about what constitutes prior art at the end of the case. Patents issued by the United State Patent Office are presumed to be valid. In this case, the validity of the patent in suit will be disputed, and it is ultimately your job to determine whether the patent is valid or invalid. I will now give you some general directions about your conduct as members of this jury. First, I instruct you that during the trial, you are not to discuss the case with anyone or permit anyone to discuss it with you. Until you retire to the jury room at the conclusion of the case to deliberate on your verdict, you are simply not to talk about the case. Second, do not read or listen to anything touching on this case in any way. If anyone should try to talk to you about it, bring it to the Court's attention promptly. Third, do not try to do research or make any
investigation about the case on your own. Finally, do not form any opinion until all the evidence is in. Keep an open mind until you start your deliberations at the conclusion of the case. If you wish, you may take notes, but if you do so, leave them in the jury room when you leave at night and remember that they are for your own personal use. I leave it to your discretion to determine much or how little note-taking you wish to do concerning a witness' testimony. It often occurs at the conclusion of the case, when the jury goes in the jury room, the jurors request the transcribed testimony of a witness. You should know that this information is often not available. Therefore, your notes can be very important in refreshing your memory. The trial will begin very shortly, and this is what you can expect. First, each side will make an opening statement. An opening statement is neither
evidence nor argument. It is an outline of what the parties intend to prove, offered to help you follow the evidence. Next, the Plaintiff, nXn, will present its witnesses, and the Defendants may cross-examine those witnesses. Then Yahoo and Google will present their witnesses, and the
Plaintiff may cross-examine those witnesses. The Plaintiff nXn may then present witnesses to rebut Defendants' evidence, and Defendants may cross-examine those witnesses as well. During the course of the trial, the attorneys may take a few minutes to make interim statements. These statements are intended to explain or clarify previous or anticipated testimony. The ground rules for such statements is that a party planning to make an interim statement must inform the Court at the close of testimony the day before and also inform opposing party, so the opposing party can choose to respond or give a separate statement. After both parties have presented all of their evidence, the attorneys will make their closing arguments to summarize and interpret the evidence for you, and the Court will give you instructions on the law. You will then retire to deliberate on your verdict.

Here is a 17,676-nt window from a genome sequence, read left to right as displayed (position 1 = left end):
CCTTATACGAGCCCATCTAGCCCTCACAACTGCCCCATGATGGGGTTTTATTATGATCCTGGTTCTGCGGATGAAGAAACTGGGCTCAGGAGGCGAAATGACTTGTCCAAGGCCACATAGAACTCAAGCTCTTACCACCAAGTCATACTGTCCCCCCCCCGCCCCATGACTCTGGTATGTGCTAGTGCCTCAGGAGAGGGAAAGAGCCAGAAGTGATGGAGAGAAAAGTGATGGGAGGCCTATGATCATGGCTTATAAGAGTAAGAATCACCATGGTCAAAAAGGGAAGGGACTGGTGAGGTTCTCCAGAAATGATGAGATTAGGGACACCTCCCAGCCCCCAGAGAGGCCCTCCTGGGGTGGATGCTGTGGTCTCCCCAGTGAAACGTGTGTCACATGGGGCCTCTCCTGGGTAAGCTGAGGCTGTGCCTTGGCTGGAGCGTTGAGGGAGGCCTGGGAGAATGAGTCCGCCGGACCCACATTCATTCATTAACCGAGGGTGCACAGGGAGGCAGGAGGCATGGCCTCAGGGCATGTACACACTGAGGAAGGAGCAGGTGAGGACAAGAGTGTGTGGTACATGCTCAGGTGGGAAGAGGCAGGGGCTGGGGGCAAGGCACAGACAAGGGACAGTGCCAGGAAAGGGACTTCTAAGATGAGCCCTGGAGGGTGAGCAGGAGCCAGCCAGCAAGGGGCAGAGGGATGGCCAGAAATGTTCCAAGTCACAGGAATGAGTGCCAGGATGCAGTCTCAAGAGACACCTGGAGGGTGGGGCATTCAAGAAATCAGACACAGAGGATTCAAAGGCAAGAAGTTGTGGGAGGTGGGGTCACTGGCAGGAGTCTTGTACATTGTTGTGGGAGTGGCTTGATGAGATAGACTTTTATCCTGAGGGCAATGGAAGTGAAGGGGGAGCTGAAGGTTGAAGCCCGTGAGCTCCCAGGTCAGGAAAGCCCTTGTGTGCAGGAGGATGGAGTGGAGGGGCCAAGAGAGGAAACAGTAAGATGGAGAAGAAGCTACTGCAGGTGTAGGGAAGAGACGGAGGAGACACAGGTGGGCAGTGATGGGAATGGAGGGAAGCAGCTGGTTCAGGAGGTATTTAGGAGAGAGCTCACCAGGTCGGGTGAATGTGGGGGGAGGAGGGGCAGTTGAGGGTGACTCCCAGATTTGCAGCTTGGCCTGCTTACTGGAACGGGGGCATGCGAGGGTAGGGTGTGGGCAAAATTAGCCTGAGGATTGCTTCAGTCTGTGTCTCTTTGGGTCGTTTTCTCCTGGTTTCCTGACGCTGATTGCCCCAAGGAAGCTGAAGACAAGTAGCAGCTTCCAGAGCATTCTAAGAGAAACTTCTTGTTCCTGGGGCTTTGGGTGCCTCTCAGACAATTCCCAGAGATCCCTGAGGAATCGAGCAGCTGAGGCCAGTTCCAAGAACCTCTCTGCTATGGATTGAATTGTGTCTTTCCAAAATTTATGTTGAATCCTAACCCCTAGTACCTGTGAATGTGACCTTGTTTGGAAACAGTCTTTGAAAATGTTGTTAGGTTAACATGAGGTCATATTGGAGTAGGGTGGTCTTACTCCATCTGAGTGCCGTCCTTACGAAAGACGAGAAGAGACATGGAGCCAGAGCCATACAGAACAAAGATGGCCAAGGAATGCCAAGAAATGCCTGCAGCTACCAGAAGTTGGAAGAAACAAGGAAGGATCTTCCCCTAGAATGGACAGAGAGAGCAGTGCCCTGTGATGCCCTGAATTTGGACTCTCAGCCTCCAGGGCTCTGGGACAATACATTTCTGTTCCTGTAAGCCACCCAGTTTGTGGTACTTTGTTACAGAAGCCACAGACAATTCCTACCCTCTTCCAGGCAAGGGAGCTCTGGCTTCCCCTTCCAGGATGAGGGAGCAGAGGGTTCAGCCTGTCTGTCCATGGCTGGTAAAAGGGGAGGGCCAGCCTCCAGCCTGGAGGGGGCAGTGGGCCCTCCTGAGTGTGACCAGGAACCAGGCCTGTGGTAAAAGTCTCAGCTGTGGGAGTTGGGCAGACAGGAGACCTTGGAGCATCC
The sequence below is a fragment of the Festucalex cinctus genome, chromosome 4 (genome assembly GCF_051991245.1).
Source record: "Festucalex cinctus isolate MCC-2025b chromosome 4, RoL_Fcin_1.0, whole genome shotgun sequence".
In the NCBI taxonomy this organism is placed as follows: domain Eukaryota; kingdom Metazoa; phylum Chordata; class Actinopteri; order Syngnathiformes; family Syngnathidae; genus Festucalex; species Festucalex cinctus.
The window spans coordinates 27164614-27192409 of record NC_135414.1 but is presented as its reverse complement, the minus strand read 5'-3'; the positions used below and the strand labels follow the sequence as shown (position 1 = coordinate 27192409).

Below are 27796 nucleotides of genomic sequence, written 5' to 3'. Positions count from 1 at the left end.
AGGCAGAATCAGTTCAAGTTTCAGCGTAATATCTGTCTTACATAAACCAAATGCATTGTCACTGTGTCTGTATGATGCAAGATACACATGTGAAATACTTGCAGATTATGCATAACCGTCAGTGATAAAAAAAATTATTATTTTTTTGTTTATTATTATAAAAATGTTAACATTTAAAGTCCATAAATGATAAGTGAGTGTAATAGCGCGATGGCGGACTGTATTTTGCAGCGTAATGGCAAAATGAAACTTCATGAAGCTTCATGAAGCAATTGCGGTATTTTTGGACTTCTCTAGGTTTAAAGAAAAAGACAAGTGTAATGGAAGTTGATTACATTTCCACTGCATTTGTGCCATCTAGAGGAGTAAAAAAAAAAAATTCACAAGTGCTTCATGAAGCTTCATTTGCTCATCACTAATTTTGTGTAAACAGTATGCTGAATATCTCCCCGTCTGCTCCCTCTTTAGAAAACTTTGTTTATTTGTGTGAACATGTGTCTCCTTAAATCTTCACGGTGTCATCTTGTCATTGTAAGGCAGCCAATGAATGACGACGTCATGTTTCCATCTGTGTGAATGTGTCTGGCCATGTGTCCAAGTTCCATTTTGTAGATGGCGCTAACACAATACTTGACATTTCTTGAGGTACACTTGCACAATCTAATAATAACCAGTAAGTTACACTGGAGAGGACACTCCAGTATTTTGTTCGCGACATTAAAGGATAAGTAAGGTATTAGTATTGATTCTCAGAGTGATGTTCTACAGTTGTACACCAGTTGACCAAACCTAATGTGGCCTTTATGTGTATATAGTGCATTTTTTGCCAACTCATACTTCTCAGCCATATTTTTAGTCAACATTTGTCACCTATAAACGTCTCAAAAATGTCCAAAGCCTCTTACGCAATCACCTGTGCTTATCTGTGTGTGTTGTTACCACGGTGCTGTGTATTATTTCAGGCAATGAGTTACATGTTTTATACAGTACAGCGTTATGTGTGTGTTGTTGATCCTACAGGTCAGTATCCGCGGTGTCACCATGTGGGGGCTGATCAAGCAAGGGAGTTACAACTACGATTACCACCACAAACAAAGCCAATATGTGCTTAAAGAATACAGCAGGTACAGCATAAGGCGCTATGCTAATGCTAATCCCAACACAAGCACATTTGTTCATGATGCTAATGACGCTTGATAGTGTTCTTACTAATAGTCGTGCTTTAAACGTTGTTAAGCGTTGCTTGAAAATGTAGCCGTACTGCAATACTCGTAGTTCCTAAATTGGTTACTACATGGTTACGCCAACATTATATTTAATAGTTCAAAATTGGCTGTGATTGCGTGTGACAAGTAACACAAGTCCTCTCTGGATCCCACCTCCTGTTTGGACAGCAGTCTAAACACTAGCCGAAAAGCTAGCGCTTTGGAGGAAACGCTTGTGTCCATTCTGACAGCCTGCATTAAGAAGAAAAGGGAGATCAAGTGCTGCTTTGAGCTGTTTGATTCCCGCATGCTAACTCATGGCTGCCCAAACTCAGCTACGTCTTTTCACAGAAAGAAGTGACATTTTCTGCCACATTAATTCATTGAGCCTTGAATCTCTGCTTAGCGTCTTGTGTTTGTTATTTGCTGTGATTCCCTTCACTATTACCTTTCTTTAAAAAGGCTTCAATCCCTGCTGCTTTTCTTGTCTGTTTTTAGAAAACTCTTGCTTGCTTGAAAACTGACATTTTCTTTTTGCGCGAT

Dated: March 1, 2010 Andrew W. Spangler SPANGLER LAW P.C. 208 N. Green Street, Suite 300 Longview, Texas 75601 (903) 753-9300 (903) 553-0403 (fax) email@example.com David M. Pridham LAW OFFICE OF DAVID PRIDHAM 25 Linden Road Barrington, Rhode Island 02806 (401) 633-7247 (401) 633-7247 (fax) firstname.lastname@example.org John M. Bustamante Texas Bar No. 24040618 BUSTAMANTE, P.C. 54 Rainey Street, No. 721 Austin, Texas 78701 Tel. 512.940.3753 Fax. 512.551.3773 Email:jmb@BustamanteLegal.com Kip Glasscock Texas State Bar No. 08011000 KIP GLASSCOCK P.C. 550 Fannin, Suite 1350 Beaumont, TX 77701 Tel: (409) 833-8822 Fax: (409) 838-4666 Email: email@example.com
Respectfully submitted, By: /s/ Elizabeth A. Wiley_ Elizabeth A. Wiley Marc A. Fenster, CA Bar No. 181067 CA Bar No. 181067 firstname.lastname@example.org Andrew Weiss CA Bar No. 232974 email@example.com Adam Hoffman CA Bar No. 218740 firstname.lastname@example.org RUSS, AUGUST & KABAT 12424 Wilshire Blvd., 12th Floor Los Angeles, CA 90025 (310) 826-7474 (310) 826-6991 (fax) Patrick R. Anderson PATRICK R. ANDERSON PLLC 4225 Miller Rd, Bldg. B-9, Suite 358 Flint, MI 48507 (810) 275-0751 (248) 928-9239 (fax) email@example.com Elizabeth A. Wiley Texas State Bar No. 00788666 THE WILEY FIRM PC P.O. Box. 303280 Austin, Texas 78703-3280 Telephone: (512) 420.2387 Facsimile: (512) 551.0028 Email: firstname.lastname@example.org
CERTIFICATE OF SERVICE I certify that this set of proposed post-trial jury instructions is being served on all parties who have consented to electronic filing, pursuant to the Court's CM/ECF system on this 1st day of March 2010. \s\ Elizabeth A. Wiley Elizabeth A. Wiley
Disclaimer: Justia Dockets & Filings provides public litigation records from the federal appellate and district courts. These filings and docket sheets should not be considered findings of fact or liability, nor do they necessarily reflect the view of Justia.
Why Is My Information Online?